Recent discussions with bankers have revealed several concerns which play in their credit decisions:

* Is the client or prospect strong enough to survive a prolonged downturn?
* Is the company proactively managing the critical factors in its business?
* Is the company’s Balance Sheet reflective of a financially well managed firm?
* Are there multiple ways to repay a loan beyond cash flow from the business?
* Will making a loan be profitable to the bank?

The banker translates these thoughts into a financial analysis, often historical, to seek answers, and to lead discussions with the company. A ratio analysis of the company’s historical income statement and balance sheets will be compared to others in the industry.

This financial analysis will eliminate or greatly reduce any inaccurate perceptions about the company’s performance. It will direct the banker into specific areas for questioning management and will look to formal plans and benchmarks for the company to overcome prior to a loan being made.

If the banker decides to move forward, the covenant, collateral structure, and the loan amount will be driven by the same analysis and designed to prevent the company from going too far astray. Loan pricing also will reflect the economic times and allow the bank a profit, even if prime rates fall to new lows. The banker may use an interest rate floor to protect himself as rates drop.

Proactive Companies Must Move to Understand Their Liquidity Position

This is not good news. Proactive companies move to understand their liquidity position, though liquidity planning is not usually part of the budget process. Budgets predict revenues and related costs to make sure they are in alignment, but liquidity planning centers on the operating cash needs of the company in comparison with its capital plans and budgets. If there is not enough cash, then budgets must be changed. If a faulty assumption is made about a banking relationship, the results may be devastating.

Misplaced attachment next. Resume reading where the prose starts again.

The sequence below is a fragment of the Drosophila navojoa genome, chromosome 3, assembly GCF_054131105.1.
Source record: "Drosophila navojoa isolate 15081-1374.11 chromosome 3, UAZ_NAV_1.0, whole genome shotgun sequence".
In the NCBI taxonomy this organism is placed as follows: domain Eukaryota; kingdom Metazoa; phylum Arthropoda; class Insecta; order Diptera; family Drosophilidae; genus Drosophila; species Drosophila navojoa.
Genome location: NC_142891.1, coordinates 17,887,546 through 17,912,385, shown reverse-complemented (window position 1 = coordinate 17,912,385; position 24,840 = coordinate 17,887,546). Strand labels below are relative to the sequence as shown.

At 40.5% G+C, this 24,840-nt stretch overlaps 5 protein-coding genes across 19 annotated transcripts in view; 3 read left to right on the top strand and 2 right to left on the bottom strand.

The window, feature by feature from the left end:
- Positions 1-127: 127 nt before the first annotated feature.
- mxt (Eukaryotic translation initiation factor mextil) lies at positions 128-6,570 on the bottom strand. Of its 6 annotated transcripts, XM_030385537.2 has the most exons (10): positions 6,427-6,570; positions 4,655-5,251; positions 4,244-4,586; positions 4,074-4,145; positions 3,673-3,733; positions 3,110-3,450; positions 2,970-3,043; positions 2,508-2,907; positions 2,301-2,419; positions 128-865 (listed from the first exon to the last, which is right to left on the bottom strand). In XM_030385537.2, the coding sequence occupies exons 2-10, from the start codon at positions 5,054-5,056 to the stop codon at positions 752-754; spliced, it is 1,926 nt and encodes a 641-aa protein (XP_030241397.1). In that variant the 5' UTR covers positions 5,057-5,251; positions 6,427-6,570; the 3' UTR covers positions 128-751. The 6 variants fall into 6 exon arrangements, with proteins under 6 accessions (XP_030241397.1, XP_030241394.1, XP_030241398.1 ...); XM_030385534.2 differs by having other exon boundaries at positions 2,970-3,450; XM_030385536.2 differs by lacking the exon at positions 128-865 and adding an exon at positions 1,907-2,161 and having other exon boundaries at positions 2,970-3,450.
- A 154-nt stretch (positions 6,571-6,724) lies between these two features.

In-Depth Financial Analysis Can Better Position a Firm’s Capital Structure for the Future

A financial review is a proactive, analysis based plan for the company’s liquidity whose foundation is an interactive review of the company’s budgets, plans, operations and sales expectations. In addition to reviewing the company’s liquidity position, it also reviews the financing alternatives available to the company. The in depth analysis can review covenants to insure compliance over the budget period.

The results of the review may suggest that the company prepare for tough banking discussions, or to seek an additional banking relationship. The review also may suggest other financing sources that might bring capital to the company. There are active mezzanine lenders and minority equity investors who might support the company if the plans and opportunities are of sufficient size or materially change the company’s position.

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Categories: Banks, Business Survival, Distress